To Be “Salt” for Jesus

You are the salt of the earth; but if salt has lost its taste, how can its saltiness be restored?  It is no longer good for anything, but is thrown out and trampled underfoot.   (Matthew 5:13)

Jesus led his disciples to a mountain. They were thrilled to be with Him and eager to listen to what He had to say.

Be salt, he says.  What was salt used for in that culture?  It flavored food. In other words, Jesus was asking them, and us, to flavor the world.  Without our saltiness, the world will taste flat and insipid.

Salt was also used as a preservative.  This means that if they and we aren’t salty, the world will rot and spoil.

When the disciples were climbing the mountain, did they wonder if Jesus would be creating a new nation like Moses when he came down from Mt. Sinai with the Ten Commandments?  Were they relieved when He didn’t begin with a series of “thou shalt not” and “thou shalt?”  Did following Jesus initially sound easier than trying to fulfill the law?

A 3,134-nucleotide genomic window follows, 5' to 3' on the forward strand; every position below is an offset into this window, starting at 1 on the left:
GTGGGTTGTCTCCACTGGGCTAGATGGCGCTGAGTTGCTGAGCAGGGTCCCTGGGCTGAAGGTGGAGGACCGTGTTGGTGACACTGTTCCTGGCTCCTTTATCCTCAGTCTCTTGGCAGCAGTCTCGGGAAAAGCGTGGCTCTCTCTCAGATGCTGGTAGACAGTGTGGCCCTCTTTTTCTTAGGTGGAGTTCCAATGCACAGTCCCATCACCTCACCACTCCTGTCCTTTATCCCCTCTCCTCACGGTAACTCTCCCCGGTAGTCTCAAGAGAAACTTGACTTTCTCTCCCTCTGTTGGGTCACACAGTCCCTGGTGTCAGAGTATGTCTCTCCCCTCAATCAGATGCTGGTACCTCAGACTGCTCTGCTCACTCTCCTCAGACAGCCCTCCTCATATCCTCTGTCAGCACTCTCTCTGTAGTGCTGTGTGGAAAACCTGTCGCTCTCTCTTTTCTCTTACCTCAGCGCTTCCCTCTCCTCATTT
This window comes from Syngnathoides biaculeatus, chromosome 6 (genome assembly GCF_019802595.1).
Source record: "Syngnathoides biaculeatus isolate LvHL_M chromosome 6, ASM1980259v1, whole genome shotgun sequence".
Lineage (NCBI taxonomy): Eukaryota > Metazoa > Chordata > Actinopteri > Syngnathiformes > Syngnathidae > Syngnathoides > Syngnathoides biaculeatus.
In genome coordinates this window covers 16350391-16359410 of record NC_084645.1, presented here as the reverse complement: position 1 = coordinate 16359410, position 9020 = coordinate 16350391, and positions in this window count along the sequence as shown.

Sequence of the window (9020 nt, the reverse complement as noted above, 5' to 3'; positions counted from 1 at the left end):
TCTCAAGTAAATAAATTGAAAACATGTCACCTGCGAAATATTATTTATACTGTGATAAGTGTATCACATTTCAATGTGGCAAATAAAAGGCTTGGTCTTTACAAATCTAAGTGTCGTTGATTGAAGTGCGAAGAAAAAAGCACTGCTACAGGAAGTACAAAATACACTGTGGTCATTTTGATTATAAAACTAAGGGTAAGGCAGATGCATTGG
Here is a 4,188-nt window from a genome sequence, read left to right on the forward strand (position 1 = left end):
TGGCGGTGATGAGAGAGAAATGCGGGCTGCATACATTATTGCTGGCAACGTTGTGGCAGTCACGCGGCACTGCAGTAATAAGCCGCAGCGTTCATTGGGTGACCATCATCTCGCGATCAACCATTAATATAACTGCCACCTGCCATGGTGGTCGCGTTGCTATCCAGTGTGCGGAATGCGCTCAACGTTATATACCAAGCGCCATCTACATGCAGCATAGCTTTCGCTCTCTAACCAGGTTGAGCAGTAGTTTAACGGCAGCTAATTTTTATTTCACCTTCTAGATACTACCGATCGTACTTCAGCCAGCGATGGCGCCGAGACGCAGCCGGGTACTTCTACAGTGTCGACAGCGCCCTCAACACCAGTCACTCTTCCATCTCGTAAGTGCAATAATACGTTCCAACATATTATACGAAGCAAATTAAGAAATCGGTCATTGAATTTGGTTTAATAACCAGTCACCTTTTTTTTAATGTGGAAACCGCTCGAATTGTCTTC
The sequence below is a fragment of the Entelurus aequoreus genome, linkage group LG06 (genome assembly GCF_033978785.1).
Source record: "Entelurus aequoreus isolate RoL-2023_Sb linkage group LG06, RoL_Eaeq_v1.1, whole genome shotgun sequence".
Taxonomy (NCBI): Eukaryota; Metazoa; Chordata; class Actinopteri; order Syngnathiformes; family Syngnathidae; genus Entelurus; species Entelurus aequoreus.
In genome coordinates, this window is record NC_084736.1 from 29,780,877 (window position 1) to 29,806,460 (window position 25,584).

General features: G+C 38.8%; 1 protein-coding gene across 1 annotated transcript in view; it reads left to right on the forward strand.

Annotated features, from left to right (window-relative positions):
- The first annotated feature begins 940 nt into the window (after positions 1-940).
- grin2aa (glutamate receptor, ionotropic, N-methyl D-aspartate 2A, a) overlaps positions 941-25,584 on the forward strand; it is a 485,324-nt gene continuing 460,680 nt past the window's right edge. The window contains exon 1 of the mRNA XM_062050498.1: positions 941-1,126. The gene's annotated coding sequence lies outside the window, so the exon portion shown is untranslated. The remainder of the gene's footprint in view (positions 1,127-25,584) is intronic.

I wonder what they thought after hearing Him. Did following Jesus still seem less difficult after being told that He wanted them to change, flavor, and preserve the world?  Did they miss and hanker for Moses?

When Jesus says, “…if salt has lost its taste… It is no longer good for anything,” He’s imploring us to be distinct.  If we talk, think, and act like everyone else, we aren’t being salty. When we lose our saltiness, the world will miss our ability to flavor and preserve.

Jesus uses these bracing words because He’s worried about the world. There’s decay everywhere, and without our saltiness, things will spoil. He’s not suggesting that we be salt; He’s commanding it.

As we commit ourselves to being “salt” for Jesus, I encourage us to remember that salt is ordinary and common.  This suggests that our saltiness doesn’t need to be particularly noteworthy or sensational.  Just like a pinch of salt can bring together a stew, there are ordinary times and common occasions when a pinch of Jesus’ love or peace through us can make all the difference.

Reflection Questions:

  1. Who have you known who flavored their relationships with grace and preserved and brought out the best in others? What was distinct about them?
  1. Where might Jesus be asking you to be saltier for Him and for the sake of others? Is there someplace, relationship, or group that’s at risk of becoming tasteless or spoiling? If so, what are you going to do?
  1. Do you try to remain distinct from the prevailing norms in our culture, or do you try to fit in? If the latter, has your walk with Jesus “lost its taste?”


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